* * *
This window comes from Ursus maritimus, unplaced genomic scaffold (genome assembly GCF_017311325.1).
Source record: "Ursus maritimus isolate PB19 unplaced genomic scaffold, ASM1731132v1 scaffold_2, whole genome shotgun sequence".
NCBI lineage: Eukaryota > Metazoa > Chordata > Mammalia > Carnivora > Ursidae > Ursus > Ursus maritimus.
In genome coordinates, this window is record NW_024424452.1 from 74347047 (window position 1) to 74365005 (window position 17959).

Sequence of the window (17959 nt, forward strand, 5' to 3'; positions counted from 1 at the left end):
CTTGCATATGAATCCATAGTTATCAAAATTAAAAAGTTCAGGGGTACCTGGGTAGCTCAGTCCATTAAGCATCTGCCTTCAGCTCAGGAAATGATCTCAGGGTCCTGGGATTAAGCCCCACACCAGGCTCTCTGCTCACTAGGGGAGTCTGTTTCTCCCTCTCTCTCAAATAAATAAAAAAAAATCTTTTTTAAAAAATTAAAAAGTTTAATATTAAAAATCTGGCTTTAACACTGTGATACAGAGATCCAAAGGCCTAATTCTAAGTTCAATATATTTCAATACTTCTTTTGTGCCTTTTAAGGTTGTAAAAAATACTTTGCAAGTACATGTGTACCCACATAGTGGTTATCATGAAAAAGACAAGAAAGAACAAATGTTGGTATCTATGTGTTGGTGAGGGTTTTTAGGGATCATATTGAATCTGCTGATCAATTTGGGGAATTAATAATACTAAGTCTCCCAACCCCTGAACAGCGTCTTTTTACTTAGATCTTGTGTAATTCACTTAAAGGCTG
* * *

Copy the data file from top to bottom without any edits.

This window comes from Ursus maritimus, unplaced genomic scaffold (genome assembly GCF_017311325.1).
Source record: "Ursus maritimus isolate PB19 unplaced genomic scaffold, ASM1731132v1 scaffold_2, whole genome shotgun sequence".
NCBI lineage: Eukaryota > Metazoa > Chordata > Mammalia > Carnivora > Ursidae > Ursus > Ursus maritimus.
In genome coordinates, this window is record NW_024424452.1 from 74347047 (window position 1) to 74365005 (window position 17959).

Sequence of the window (17959 nt, forward strand, 5' to 3'; positions counted from 1 at the left end):
CTTGCATATGAATCCATAGTTATCAAAATTAAAAAGTTCAGGGGTACCTGGGTAGCTCAGTCCATTAAGCATCTGCCTTCAGCTCAGGAAATGATCTCAGGGTCCTGGGATTAAGCCCCACACCAGGCTCTCTGCTCACTAGGGGAGTCTGTTTCTCCCTCTCTCTCAAATAAATAAAAAAAAATCTTTTTTAAAAAATTAAAAAGTTTAATATTAAAAATCTGGCTTTAACACTGTGATACAGAGATCCAAAGGCCTAATTCTAAGTTCAATATATTTCAATACTTCTTTTGTGCCTTTTAAGGTTGTAAAAAATACTTTGCAAGTACATGTGTACCCACATAGTGGTTATCATGAAAAAGACAAGAAAGAACAAATGTTGGTATCTATGTGTTGGTGAGGGTTTTTAGGGATCATATTGAATCTGCTGATCAATTTGGGGAATTAATAATACTAAGTCTCCCAACCCCTGAACAGCGTCTTTTTACTTAGATCTTGTGTAATTCACTTAAAGGCTG